Why Choose Mediation?
You decide what "right" looks like
We’ve all had to deal with interpersonal conflict at some point in our life: a bad break-up, a divorce, a workplace dispute, or a conflict with a roommate, neighbor, or classmate. It was a really tough time, wasn’t it? Or perhaps you are experiencing it now and you just want the situation to end and/or improve. It is difficult to focus on anything else and perhaps you’re feeling stressed out, anxious, trapped, and stuck. Ugh. I’ve been there.
This is when a mediator can help, especially if anger is the primary emotion for you or your ex-husband/friend/co-worker, etc. Why? Well my friends, anger is a strange beast. It can trick you into thinking that your best bet is to sue and experience your own “Law & Order” moment where you get to tell the judge how terribly you’ve been treated. However, the reality is that it never works out that way in real life, especially if you have children. Litigation is lengthy, expensive, bitter, and public. You have little control over the outcome because a settlement is imposed upon you by a judge or an arbitrator. You don’t get a choice in the matter. If you don’t like how it all turns out in court, there is very little (and sometimes nothing) you can do. This is why mediation is a much better alternative than litigation - you get to decide what right looks like. Does a judge or attorneys know what what’s best for you (and your child(ren))? Nope. They didn’t know best for me either. I chose mediation for my own divorce/custody issues years ago and I have never regretted it. In fact, I became such an advocate for #mediationoverlitigation that I became a mediator myself to help other families and individuals resolve their conflicts and move forward in peace -- while maintaining control of the outcome.
Mediation is highly-personalized, private, caring -- oh, and it costs significantly less than going to court. You get to negotiate your own agreement with the help of a trained, highly-skilled mediator who is bound by a State Code of Ethics (Virginia, in my case). As a mediator, I act as a facilitator - not an advocate, judge, or therapist. I am required to maintain complete neutrality and use my skills to help you solve your own problems. I assist you in identifying the issues, explore alternatives, and help you reach voluntary agreements confidentially. I also draft the settlement agreements, custody and property settlement agreements, and memorandums of understanding for signature that may become legally binding.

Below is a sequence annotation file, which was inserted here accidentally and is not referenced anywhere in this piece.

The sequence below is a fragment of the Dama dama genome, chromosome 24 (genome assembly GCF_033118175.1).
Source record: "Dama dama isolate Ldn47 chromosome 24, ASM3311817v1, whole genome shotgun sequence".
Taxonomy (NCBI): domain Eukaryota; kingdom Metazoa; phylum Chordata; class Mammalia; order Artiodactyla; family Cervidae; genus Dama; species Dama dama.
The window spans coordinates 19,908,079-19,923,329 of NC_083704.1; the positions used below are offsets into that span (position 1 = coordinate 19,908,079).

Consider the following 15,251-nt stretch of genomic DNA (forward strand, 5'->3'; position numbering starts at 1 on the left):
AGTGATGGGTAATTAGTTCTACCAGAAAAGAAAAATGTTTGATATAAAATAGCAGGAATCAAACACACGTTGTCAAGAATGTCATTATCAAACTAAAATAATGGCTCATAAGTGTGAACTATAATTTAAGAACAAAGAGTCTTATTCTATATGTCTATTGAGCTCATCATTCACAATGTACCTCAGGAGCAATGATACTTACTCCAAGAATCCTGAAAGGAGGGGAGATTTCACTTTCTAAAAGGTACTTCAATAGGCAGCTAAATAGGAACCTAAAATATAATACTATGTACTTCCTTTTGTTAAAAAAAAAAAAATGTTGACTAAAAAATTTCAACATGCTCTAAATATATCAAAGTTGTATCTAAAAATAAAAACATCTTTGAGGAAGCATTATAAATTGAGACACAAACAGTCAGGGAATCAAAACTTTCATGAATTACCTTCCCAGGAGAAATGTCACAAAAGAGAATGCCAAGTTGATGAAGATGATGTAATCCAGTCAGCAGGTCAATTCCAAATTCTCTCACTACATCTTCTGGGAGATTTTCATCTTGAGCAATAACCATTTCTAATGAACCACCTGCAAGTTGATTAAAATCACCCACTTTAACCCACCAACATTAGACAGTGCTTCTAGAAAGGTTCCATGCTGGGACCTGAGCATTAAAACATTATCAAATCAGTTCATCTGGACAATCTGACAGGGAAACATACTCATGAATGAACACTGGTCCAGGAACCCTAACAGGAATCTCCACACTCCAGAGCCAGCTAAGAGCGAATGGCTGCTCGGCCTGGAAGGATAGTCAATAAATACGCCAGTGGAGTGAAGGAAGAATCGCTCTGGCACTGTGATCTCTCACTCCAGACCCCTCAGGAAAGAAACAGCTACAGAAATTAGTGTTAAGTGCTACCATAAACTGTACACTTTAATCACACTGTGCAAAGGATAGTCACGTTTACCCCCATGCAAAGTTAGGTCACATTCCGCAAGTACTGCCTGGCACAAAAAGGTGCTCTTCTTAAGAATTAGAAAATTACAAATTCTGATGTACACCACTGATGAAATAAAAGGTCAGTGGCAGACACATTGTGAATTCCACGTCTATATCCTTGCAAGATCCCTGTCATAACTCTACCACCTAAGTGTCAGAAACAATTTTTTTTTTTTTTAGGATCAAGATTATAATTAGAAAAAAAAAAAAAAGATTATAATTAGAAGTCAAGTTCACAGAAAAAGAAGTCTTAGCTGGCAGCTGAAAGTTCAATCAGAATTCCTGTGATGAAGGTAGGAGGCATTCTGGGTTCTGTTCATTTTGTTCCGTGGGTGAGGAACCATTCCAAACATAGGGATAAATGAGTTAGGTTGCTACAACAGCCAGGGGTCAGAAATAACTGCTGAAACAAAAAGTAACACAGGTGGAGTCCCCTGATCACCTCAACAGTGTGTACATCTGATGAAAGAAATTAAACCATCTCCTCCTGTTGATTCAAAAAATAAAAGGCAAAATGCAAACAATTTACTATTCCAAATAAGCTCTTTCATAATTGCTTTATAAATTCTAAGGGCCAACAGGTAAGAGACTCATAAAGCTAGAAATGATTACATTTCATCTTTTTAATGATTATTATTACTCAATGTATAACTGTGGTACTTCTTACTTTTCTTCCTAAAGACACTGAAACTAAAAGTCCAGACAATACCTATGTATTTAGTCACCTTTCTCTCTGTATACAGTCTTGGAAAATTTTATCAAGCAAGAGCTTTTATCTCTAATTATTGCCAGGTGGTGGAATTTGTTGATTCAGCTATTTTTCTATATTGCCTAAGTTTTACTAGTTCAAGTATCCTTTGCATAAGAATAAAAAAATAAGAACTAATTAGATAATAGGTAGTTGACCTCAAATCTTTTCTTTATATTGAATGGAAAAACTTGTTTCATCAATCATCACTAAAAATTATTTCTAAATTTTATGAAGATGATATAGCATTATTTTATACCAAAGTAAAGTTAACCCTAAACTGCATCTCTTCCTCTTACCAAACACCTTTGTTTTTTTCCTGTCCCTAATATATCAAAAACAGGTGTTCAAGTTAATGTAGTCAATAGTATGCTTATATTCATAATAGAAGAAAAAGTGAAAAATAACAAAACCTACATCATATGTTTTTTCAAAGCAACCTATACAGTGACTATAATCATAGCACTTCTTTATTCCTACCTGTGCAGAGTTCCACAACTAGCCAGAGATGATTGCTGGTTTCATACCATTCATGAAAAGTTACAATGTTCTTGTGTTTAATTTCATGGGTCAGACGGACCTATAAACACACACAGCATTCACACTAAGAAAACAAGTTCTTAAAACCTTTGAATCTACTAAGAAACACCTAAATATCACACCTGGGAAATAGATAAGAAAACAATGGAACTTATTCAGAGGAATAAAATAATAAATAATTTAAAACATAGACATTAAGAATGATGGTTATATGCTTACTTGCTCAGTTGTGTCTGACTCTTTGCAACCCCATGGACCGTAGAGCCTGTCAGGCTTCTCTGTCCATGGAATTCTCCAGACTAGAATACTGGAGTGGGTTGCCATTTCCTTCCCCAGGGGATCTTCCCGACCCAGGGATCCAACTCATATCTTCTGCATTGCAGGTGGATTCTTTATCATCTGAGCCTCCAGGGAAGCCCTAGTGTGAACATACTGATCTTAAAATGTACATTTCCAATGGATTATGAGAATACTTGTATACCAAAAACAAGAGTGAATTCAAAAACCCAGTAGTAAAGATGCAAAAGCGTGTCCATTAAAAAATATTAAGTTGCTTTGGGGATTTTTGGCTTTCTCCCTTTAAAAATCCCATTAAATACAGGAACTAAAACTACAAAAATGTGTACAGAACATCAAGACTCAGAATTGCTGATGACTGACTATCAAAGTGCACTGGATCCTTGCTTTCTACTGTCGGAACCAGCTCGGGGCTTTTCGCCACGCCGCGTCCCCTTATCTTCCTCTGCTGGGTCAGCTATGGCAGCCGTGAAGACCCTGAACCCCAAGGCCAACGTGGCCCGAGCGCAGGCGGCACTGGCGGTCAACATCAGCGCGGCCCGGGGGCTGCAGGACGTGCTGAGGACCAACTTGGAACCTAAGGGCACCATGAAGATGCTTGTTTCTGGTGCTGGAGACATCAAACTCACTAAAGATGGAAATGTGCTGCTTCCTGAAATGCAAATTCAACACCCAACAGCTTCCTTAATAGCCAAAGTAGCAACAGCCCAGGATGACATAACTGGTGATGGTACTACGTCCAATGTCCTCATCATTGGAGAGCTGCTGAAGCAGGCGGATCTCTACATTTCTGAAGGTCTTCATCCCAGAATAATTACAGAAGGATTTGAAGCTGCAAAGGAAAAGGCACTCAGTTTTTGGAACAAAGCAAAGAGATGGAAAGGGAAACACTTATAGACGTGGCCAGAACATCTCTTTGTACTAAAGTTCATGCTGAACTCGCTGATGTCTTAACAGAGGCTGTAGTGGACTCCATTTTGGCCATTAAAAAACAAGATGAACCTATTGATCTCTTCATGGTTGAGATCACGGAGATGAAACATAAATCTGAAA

By the way, perhaps you’re thinking that it is too late because you’re already litigating. Guess what? It’s never too late to hire a mediator. In fact, most of the individuals that I work with are feeling emotionally and financially drained and need the process to speed up or become “unstuck” without going back and forth between your attorney and the opposing counsel. I work with individuals (and their counsel as needed) at every phase of litigation. I also provide pre-litigation consultations. Bonus: the fees are typically shared equally among the parties.
About the Author:
Erin Fisher is a certified mediator and founder of Atlantic Mediation Services, entrepreneur, and consultant. She was recently named to the Leadership Council of the National Small Business Association. She received an executive certification in negotiation and conflict resolution from the University of Notre Dame's Mendoza School of Business and her undergraduate degree in communication from West Virginia University. Ms. Fisher was inspired by her own experiences in family mediation and works with private clients to identify and reconcile competing interests related to property distribution, custody plans, and visitation. Relying on nearly two decades supporting the Department of State, Ms. Fisher works with clients to establish peace in the workplace. She traveled extensively overseas and provided conflict resolution and mediation services related to contracts, employee dynamics, change management, and more by remaining open-minded, neutral, and unbiased to differences.